Quick Facts

Quick facts

  • Red Rice (Oryza rufipogon) is considered a weed of commercial rice crops.
  • Its natural distribution covers much of Asia as well as northern Australia.
  • Red Rice grows where there is stagnant or slow moving water up to a depth of 4 m.
  • The geographical distance between wild population of Red Rice and cultivated commercial rice has meant this species is not an established problem in current Australian rice growing regions.

What Does It Look Like?

What is it?

Red Rice (Oryza rufipogon) is an aquatic grass that stands 1–5 m tall depending on the depth of the water it is growing in. It is tufted in appearance with a scrabbling or creeping appearance.

The green flower head is nodding and without glumes (small leaves at the base of the clusters of small flowers or spikelets) or with obscure glumes. This species is generally considered to be a perennial plant but can cross breed with commercial rice (Oryza sativa) creating an annual hybrid (Western Australian Herbarium 1998–; Clayton et al. 2006–; Bao-Rong Lu & Jackson undated; Scher undated).

For further information and assistance with identification of Red Rice contact the herbarium in your state or territory.

Flower colour


Growth form (weed type/habit)


Where it currently grows? Preferred habitat

Red Rice prefers the same types of habitat as commercial rice. This includes most areas where there is stagnant or slow moving water such as natural swamps, pools, marshes and edges of lakes, as well as man made waterways like ditches, drains and rice fields. Red Rice prefers to grow in full sun and can be found it water up to 4 m deep. It is generally found on clay/loam or black soils and can tolerate acidic soils. In the Cape York area of Far North Queensland Red Rice forms grasslands with Oryza australiensis on the extensive alluvial coastal plains (Neldner et al. 1997; NAPPO 2003; Western Australian Herbarium 1998-; Bao-Rong Lu & Jackson undated).

Are there similar species?

The common names 'Red Rice' and 'Wild Rice' can be confusing as they are used for any weedy rice species. This includes commercial rice that has moved out of the cultivation situation and has returned to its red seed (grain) appearance (NAPPO 2003; The Office of the Gene Technology Regulator 2005).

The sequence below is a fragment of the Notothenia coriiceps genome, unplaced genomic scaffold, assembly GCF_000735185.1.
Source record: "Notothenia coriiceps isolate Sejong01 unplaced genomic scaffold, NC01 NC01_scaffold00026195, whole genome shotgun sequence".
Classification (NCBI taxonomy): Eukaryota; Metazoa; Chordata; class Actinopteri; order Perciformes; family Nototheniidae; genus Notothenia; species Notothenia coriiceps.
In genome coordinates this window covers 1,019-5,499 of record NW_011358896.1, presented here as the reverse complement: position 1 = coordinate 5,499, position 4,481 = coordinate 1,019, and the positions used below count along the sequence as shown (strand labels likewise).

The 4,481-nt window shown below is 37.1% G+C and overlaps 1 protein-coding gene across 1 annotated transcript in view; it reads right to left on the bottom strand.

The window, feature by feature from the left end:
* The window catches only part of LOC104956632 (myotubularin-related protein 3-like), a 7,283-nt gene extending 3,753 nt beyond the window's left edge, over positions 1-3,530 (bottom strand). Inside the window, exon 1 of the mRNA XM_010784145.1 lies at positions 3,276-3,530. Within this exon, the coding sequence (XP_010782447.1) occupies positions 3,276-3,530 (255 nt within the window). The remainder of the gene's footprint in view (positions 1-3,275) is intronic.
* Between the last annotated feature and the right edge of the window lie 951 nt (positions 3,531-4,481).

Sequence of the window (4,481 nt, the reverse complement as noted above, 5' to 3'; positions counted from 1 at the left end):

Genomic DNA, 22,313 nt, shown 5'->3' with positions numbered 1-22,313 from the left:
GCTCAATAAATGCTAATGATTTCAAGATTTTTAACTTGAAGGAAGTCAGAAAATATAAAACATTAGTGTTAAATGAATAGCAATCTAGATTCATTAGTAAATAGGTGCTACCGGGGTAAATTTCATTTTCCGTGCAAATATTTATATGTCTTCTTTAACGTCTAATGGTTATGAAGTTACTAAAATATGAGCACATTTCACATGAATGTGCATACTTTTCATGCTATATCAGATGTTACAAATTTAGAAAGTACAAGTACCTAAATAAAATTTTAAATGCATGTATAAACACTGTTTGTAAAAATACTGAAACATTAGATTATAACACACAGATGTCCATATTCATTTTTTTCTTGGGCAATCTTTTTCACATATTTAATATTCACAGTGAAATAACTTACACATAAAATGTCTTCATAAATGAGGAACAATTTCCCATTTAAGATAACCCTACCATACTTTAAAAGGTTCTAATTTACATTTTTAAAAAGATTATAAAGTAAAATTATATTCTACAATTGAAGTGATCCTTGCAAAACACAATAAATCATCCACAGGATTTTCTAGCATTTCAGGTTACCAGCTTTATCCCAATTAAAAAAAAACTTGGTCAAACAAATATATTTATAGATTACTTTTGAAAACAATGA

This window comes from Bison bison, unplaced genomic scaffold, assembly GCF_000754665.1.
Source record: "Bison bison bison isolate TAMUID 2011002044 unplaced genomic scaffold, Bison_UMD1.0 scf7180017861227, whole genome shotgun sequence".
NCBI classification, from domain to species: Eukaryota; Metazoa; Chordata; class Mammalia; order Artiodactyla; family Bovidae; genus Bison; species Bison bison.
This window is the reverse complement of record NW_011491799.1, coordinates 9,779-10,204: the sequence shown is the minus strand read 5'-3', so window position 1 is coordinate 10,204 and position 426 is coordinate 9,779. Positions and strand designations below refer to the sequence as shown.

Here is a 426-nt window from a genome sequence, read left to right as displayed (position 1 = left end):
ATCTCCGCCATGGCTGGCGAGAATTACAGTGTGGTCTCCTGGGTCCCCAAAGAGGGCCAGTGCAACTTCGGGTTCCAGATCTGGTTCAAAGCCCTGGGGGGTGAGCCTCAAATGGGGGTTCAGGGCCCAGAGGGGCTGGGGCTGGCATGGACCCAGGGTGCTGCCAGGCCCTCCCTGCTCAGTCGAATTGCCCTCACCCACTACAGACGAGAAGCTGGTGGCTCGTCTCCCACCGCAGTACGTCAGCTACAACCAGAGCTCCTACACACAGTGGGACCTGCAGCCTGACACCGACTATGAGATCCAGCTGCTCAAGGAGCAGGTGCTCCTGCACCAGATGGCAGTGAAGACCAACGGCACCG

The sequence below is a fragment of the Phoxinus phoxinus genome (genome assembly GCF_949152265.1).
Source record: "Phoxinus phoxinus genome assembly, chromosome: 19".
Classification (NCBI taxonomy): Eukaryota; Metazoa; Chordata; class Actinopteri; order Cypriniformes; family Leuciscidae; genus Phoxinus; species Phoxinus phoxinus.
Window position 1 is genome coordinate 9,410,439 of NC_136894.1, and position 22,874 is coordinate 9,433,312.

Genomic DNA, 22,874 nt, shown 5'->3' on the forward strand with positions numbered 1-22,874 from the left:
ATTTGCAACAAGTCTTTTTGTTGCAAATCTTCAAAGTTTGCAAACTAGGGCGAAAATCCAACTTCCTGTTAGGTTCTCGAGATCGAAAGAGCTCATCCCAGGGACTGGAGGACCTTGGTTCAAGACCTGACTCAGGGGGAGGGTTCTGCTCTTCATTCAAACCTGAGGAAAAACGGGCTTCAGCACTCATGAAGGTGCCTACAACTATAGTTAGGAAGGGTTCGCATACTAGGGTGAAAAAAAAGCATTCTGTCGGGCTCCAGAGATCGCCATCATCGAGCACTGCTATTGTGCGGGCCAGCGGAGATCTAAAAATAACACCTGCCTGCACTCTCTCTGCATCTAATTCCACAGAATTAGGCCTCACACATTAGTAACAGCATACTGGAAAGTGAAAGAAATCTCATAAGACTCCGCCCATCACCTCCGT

Commercial rice and O. longistaminata are similar, and can be confused, with Red Rice, Red Rice is considered to be one of the parent plants of the rice grown commercial around the world. This close relationship means that Red Rice is hard to distinguish from the desired commercial rice growing in the field. Red Rice can also easily hybridize with commercial rice thus making identification even more problematic. Red Rice is best identified when in flower and producing seed; however, by this time it will have been competing with the desired commercial rice for space and resources for weeks (NAPPO 2003; The Office of the Gene Technology Regulator 2005: Scher undated).

Commercial rice has what are termed persistent flower clusters or spikelets, meaning the seed holding spikelets stay on the plant, whereas Red Rice has deciduous spikelets. The second species is O. longistaminata however this species only grows in Africa and has yet to be found in Australia (NAPPO 2003).

Why Is It A Weed?

What are its impacts?

Agriculture: Red Rice is considered a weed in commercial rice crops. Red Rice impacts on agriculture by contaminating and reducing the value of commercial harvested rice. While grains of Red Rice in harvested commercial white rice will not affect the taste of the product, in the eyes of the consumer they look like foreign particles and therefore reduce the monetary value of the product (NAPPO 2003; Scher undated).